George Pegg was a pioneer botanist and taxonomist of west central Alberta. His family established a homestead, which George continued after his parents passed away. George was very interested in plants and birds from a young age, leading to major contributions primarily in Botany later in life. He made many first-time identifications of native Alberta plant species and amassed a tremendous plant collection over his lifetime.
George Pegg was born in Toronto, Ontario, in 1910, the second of eight children. The Pegg family moved to Ontario in 1911, and later to Glenevis in 1913. George and his brothers spent their early childhood playing outdoors and developed an interest in birds. The boys kept migration records and every June 1st the Pegg boys would go on a bird count, comparing notes on what species they had seen that night when they got home. The boys also took a course in taxidermy through the mail and mounted several animals.
In 1929, the Peggs built a new house to live in on the same property. After this time, George spent a great deal of time traveling around North America in searching for a job and observing and identifying birds and plants.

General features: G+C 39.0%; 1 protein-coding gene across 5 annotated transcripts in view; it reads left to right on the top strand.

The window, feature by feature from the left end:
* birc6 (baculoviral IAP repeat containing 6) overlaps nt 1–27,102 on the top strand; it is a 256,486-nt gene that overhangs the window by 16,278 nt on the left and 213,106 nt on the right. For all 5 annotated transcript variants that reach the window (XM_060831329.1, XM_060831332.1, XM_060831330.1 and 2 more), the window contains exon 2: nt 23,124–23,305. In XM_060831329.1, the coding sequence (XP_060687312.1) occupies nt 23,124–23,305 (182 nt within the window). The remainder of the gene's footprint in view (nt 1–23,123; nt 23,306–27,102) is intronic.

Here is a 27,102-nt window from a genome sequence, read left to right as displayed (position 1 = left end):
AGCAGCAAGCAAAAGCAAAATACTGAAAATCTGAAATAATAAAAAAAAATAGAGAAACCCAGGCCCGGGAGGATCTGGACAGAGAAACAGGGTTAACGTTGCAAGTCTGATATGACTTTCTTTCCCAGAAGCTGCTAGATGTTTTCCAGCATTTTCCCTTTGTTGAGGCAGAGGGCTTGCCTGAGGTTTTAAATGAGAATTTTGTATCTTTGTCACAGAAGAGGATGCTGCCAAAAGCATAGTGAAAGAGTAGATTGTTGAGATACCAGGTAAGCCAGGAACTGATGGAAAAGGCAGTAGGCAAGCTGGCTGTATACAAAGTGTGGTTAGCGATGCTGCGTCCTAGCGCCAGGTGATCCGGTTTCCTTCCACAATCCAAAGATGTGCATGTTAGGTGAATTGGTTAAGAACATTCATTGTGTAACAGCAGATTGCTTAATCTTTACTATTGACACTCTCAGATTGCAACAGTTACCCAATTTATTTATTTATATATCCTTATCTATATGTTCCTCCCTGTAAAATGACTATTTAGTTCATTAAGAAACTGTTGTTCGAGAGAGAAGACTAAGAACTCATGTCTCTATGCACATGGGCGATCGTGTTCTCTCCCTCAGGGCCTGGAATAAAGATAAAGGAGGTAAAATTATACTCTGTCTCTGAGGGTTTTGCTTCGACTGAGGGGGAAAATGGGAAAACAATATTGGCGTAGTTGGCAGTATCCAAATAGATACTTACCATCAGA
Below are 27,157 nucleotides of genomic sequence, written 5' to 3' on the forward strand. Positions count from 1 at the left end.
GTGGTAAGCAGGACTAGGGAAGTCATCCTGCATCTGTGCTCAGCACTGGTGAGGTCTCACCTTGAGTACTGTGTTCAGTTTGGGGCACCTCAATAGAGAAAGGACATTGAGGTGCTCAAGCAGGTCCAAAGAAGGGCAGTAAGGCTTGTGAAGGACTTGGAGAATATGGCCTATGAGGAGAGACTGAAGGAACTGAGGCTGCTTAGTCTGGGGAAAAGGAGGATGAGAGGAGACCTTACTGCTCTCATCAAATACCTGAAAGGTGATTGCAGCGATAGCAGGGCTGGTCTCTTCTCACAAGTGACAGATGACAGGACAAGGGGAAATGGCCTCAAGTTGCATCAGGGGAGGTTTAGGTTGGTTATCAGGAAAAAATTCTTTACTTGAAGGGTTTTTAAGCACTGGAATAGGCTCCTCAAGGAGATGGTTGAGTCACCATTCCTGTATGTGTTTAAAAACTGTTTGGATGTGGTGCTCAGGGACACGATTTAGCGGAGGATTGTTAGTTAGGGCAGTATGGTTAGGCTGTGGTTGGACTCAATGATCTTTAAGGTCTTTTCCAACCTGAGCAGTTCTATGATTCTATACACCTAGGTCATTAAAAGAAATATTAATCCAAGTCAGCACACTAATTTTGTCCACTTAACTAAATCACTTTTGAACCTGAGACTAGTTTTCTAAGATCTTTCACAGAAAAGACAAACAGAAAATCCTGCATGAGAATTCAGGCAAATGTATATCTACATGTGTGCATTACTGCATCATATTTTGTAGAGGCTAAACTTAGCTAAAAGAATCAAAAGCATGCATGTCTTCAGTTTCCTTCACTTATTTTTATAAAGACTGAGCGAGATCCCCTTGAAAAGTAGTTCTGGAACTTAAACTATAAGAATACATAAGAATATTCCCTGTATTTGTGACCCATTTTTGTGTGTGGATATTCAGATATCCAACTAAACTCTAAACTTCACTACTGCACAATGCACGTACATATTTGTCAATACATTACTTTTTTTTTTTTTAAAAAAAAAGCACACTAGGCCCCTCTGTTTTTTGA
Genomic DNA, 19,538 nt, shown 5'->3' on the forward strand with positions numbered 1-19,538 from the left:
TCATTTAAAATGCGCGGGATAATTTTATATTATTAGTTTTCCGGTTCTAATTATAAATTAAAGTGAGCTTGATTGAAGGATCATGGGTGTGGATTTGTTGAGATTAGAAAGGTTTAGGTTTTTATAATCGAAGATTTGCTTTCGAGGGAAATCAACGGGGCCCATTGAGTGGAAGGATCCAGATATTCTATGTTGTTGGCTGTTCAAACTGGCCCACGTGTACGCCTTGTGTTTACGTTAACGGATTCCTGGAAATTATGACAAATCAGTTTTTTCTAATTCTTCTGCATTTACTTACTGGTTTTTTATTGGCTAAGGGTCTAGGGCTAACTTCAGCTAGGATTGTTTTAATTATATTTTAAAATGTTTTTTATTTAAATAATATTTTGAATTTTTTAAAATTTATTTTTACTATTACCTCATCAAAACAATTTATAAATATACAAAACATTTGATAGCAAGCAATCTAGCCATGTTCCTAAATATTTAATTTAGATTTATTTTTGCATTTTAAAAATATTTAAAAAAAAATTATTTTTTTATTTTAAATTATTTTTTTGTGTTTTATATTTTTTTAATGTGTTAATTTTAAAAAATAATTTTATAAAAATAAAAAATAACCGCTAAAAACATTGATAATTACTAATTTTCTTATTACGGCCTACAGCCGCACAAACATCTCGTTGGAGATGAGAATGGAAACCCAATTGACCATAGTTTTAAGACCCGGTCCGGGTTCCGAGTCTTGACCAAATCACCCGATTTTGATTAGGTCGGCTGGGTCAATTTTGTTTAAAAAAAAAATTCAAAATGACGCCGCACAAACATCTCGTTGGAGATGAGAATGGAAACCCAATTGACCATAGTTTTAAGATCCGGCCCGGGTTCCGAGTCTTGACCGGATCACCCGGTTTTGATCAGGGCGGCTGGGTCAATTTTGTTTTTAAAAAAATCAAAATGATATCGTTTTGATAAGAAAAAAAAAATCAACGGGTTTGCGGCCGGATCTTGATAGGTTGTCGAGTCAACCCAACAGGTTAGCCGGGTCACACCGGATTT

In 1945, George became interested in the weather so he set up a weather station. He took daily high and low temperature readings, as well as precipitation.
George and his family kept identification and migration records of all birds sighted since the 1920's and had identified 180 species. In George's free time he would identify plants, taking the ones he could not identify to the University of Alberta. There he me Dr. Ezra H Moss. Dr. Moss took notice of George's tremendous collection of plant specimens. Most notably, George had discovered an area that had escaped the glacial scrubbing eradication of earlier plant life that took place during the last ice age. George continued to work with Dr. Moss and contributed more than 100 species to the Flora of Alberta, published in 1959. George's collection recorded in this paper also extended the known ranges of more than 50 species in Alberta.
George lived with the company of his plants and books in the homestead that was his home for nearly 70 years, shunning any technology more advanced than a wood-burning stove.